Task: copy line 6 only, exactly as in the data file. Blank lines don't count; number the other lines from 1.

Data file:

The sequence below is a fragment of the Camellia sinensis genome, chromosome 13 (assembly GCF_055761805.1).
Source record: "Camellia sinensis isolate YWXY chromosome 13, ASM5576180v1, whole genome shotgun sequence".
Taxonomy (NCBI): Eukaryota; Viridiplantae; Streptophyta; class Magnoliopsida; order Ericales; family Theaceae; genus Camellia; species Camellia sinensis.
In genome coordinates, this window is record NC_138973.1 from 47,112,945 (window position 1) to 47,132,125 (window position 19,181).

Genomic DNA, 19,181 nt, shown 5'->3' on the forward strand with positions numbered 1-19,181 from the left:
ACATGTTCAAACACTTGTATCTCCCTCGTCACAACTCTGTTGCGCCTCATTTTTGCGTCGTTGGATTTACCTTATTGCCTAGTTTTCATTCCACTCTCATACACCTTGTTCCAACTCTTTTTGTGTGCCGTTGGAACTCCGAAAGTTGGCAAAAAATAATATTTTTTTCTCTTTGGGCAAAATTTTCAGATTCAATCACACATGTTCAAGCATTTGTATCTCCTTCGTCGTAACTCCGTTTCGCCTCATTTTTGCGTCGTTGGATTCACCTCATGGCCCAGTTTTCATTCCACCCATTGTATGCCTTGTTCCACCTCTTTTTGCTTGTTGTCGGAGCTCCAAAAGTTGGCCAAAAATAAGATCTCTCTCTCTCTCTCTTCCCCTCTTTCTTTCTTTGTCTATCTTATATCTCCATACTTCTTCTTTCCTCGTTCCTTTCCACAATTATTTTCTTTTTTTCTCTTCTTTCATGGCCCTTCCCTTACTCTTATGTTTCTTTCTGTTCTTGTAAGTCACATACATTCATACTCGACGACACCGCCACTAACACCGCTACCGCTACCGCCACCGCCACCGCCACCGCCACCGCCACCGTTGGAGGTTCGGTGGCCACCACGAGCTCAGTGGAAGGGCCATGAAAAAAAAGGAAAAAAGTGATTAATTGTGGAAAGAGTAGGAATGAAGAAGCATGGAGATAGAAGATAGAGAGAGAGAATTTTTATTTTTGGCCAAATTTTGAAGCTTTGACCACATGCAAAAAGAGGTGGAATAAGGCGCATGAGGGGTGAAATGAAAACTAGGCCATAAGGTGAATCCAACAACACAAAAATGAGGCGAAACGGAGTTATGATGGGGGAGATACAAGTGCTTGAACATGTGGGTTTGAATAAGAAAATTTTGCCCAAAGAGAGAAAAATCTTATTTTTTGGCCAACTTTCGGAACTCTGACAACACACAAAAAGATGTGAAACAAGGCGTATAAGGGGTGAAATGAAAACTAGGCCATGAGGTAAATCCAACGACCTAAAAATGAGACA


ACATGTTCAAACACTTGTATCTCCCTCGTCACAACTCTGTTGCGCCTCATTTTTGCGTCGTTGGATTTACCTTATTGCCTAGTTTTCATTCCACTCTCATACACCTTGTTCCAACTCTTTTTGTGTGCCGTTGGAACTCCGAAAGTTGGCAAAAAATAATATTTTTTTCTCTTTGGGCAAAATTTTCAGATTCAATCACACATGTTCAAGCATTTGTATCTCCTTCGTCGTAACTCCGTTTCGCCTCATTTTTGCGTCGTTGGATTCACCTCATGGCCCAGTTTTCATTCCACCCATTGTATGCCTTGTTCCACCTCTTTTTGCTTGTTGTCGGAGCTCCAAAAGTTGGCCAAAAATAAGATCTCTCTCTCTCTCTCTTCCCCTCTTTCTTTCTTTGTCTATCTTATATCTCCATACTTCTTCTTTCCTCGTTCCTTTCCACAATTATTTTCTTTTTTTCTCTTCTTTCATGGCCCTTCCCTTACTCTTATGTTTCTTTCTGTTCTTGTAAGTCACATACATTCATACTCGACGACACCGCCACTAACACCGCTACCGCTACCGCCACCGCCACCGCCACCGCCACCGCCACCGTTGGAGGTTCGGTGGCCACCACGAGCTCAGTGGAAGGGCCATGAAAAAAAAGGAAAAAAGTGATTAATTGTGGAAAGAGTAGGAATGAAGAAGCATGGAGATAGAAGATAGAGAGAGAGAATTTTTATTTTTGGCCAAATTTTGAAGCTTTGACCACATGCAAAAAGAGGTGGAATAAGGCGCATGAGGGGTGAAATGAAAACTAGGCCATAAGGTGAATCCAACAACACAAAAATGAGGCGAAACGGAGTTATGATGGGGGAGATACAAGTGCTTGAACATGTGGGTTTGAATAAGAAAATTTTGCCCAAAGAGAGAAAAATCTTATTTTTTGGCCAACTTTCGGAACTCTGACAACACACAAAAAGATGTGAAACAAGGCGTATAAGGGGTGAAATGAAAACTAGGCCATGAGGTAAATCCAACGACCTAAAAATGAGACA